Cognitive behavioral therapy or CBT is a common technique used during addiction recovery. The premise of CBT is to identify and alter problematic behaviors that lead to substance abuse, by recognizing the thought processes that lead to those behaviors. CBT is primarily used in addiction recovery to help patients avoid a relapse by detecting potential triggers and learning healthy ways to avoid or deal with them.
Components of CBT
There are two basic components of CBT:
During this portion of CBT, the patient and therapist work together to identify thoughts and feelings that typically occur prior to the patient making the choice to use. During this step, the patient learns to recognize potential triggers for using with the intent of preventing a relapse.
During this segment of CBT, patients move from recognizing problematic thoughts and feelings to learning new, healthy habits to deal with them. Many techniques may go into this part of treatment, from role-playing situations to creating a list of coping activities that do not involve drinking or using.
Benefits of CBT
There are a number of potential benefits patients might gain from incorporating CBT into their addiction treatment:
- Short-term treatment can be gradually tapered off and stopped when goals of therapy are met
- Helps patients develop positive thought patterns that will assist them in many aspects of life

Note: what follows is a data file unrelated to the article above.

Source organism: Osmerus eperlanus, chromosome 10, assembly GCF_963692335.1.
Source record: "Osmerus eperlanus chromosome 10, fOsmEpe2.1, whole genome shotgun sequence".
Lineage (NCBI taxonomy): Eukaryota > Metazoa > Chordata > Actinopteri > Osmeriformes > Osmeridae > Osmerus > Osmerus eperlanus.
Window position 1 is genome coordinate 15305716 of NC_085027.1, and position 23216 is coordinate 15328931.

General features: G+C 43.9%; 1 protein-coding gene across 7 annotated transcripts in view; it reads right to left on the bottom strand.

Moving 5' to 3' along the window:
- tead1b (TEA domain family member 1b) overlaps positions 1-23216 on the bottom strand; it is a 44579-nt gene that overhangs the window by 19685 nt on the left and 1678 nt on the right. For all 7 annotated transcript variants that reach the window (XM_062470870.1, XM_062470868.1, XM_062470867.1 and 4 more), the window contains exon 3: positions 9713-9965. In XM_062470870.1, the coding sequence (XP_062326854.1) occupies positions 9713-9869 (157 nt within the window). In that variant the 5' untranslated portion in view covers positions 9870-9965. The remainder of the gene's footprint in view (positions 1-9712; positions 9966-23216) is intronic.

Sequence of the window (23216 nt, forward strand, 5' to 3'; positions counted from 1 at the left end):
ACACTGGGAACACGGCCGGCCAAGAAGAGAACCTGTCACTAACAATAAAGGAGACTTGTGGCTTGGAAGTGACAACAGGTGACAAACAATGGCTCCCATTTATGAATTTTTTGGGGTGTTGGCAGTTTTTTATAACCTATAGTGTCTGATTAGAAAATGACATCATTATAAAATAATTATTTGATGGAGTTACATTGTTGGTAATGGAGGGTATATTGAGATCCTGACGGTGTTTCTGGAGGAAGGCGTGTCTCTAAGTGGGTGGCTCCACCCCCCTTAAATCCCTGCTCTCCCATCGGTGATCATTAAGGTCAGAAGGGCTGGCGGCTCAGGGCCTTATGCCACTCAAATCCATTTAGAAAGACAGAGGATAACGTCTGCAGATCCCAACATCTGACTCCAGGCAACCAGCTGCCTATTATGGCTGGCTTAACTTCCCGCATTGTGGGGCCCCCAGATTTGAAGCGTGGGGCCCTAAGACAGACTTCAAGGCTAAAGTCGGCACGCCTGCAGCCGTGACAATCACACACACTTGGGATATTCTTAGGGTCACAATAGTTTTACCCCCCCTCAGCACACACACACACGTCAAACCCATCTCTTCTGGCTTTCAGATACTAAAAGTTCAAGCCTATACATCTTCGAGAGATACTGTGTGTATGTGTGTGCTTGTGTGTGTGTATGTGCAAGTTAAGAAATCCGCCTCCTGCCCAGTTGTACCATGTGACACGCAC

- Enhances the patient’s self-esteem, which in turn can make it easier to resist peer pressure
- Treatment can be tailored to the unique needs of each patient
- It can be used in both personal and group settings and for both inpatient and outpatient treatment
- Each session has a specific agenda and structure to ensure goals are met and treatment moves forward
The Anatomy of a Treatment Session
A CBT treatment session typically opens with a discussion about the patient’s cravings and high-risk situations since the previous session. Next the therapist will discuss a specific topic with the patient for that particular session, such as refusing an offer for the substance. Skills will vary, based on the specific addiction to be addressed and the unique needs of the patient. The end of the session is usually spent determining a homework project to complete before the next session that will allow the patient to put the new skill into practice.
CBT is an effective mode of treatment that is used at West Coast Recovery Centers when appropriate. Because each patient is different, our treatment programs are highly personalized and may combine a variety of treatment modalities to ensure the best odds of a successful recovery. To learn more about CBT or other addiction treatment modalities, contact West Coast Recovery Centers at 442-333-6199.